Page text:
“One huge obstacle is the need to dredge out a massive amount of the bay’s floor that is likely to be contaminated by decades of refinery operations. Also, port activities are associated with elevated levels of diesel emissions, which could create a health hazard in nearby residential districts such as unincorporated North Richmond, a low-income community that is already impacted by pollution from the area’s industrial operations …”

[Why not deal with these problems the same way Southern California intends to deal with them? Where there’s a will, there’s a way.]

“The potential for another container port in the Bay Area is considerable.

“Exports to the United States are expected to nearly triple by 2010, according to a 2005 study by the California Business, Transportation and Housing Agency. However, there is currently not enough port capacity to accommodate the expected trade boom. The state’s major ports at Long Beach, Los Angeles and Oakland are already operating at capacity and have little or no room to expand …”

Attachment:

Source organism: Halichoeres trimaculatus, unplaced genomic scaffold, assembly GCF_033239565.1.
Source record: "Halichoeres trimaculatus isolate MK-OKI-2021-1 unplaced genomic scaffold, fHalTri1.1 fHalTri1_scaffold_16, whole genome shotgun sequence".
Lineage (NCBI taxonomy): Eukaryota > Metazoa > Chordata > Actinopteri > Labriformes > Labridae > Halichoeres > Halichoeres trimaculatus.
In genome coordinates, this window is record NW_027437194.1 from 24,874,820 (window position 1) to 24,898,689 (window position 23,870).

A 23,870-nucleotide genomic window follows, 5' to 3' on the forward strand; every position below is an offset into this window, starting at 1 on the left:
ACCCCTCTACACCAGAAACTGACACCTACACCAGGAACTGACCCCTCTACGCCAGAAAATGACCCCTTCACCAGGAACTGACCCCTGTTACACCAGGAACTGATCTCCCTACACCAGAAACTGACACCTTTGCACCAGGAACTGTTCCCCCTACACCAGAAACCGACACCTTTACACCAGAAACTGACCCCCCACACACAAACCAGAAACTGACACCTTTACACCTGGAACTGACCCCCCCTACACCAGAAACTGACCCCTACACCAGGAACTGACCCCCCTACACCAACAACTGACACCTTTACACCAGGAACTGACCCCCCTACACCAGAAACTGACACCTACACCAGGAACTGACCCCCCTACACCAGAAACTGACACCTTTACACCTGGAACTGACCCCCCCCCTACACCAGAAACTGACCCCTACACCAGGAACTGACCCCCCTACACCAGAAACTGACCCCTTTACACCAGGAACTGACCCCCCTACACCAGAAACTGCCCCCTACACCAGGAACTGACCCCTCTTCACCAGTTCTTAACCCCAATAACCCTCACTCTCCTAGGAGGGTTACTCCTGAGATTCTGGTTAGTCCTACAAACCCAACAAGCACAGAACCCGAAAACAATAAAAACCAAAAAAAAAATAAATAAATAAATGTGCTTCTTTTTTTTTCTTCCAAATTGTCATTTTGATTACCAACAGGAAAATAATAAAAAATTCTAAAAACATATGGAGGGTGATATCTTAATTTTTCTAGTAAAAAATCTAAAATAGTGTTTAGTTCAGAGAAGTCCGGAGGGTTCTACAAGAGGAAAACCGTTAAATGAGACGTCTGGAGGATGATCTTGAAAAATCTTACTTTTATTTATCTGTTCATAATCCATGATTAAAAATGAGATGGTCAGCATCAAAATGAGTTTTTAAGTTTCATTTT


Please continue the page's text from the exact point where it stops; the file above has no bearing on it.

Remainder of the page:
[The view from up north is so much better. Port officials in Southern California, after all, can’t see the congestion because of the smog. We can understand that.]

“Local governments from the tiny fishing village of Prince Rupert in British Columbia down to Lazaro Carenas (sic) in southern Mexico are looking at their waterfront property as potential sites for container ports …”

[The smog is pretty thick up in Sacramento, too.]

“Richmond has a number of competitive advantages, according to Finance Director Jim Goins. There is enough available land to build roads, docks, and warehouse space that a port would require. The area is especially attractive because two major railroads, the Union Pacific and Burlington North & Santa Fe, are easily accessible for transporting goods inland. And trucks would be able to use the Richmond Parkway to access interstates 580 and 80.

“But there are also major challenges. Water depth of the shore is shallow, between two and 10 feet deep, so the project would require a major dredging operation to reach the deep water channel in the middle of San Pablo Bay. In addition to a lane to the channel, a large area just offshore would have to be dredged to provide enough maneuvering room for multiple container ships, some of which are 1,200 feet long …”

[But most of them are only half that long, Jim.]

“The dredging could cost more than a billion dollars, Goins said. There is also concern that dredging activity could awaken an environmental monster, adding to the cost. The Chevron refinery, immediately adjacent to the site, has been operating for more than 100 years, and layers of pollutants have settled on the bay’s bottom …”

[We’d foot the bill for the dredging, of course, and it wouldn’t be anywhere near $ 1 billion.]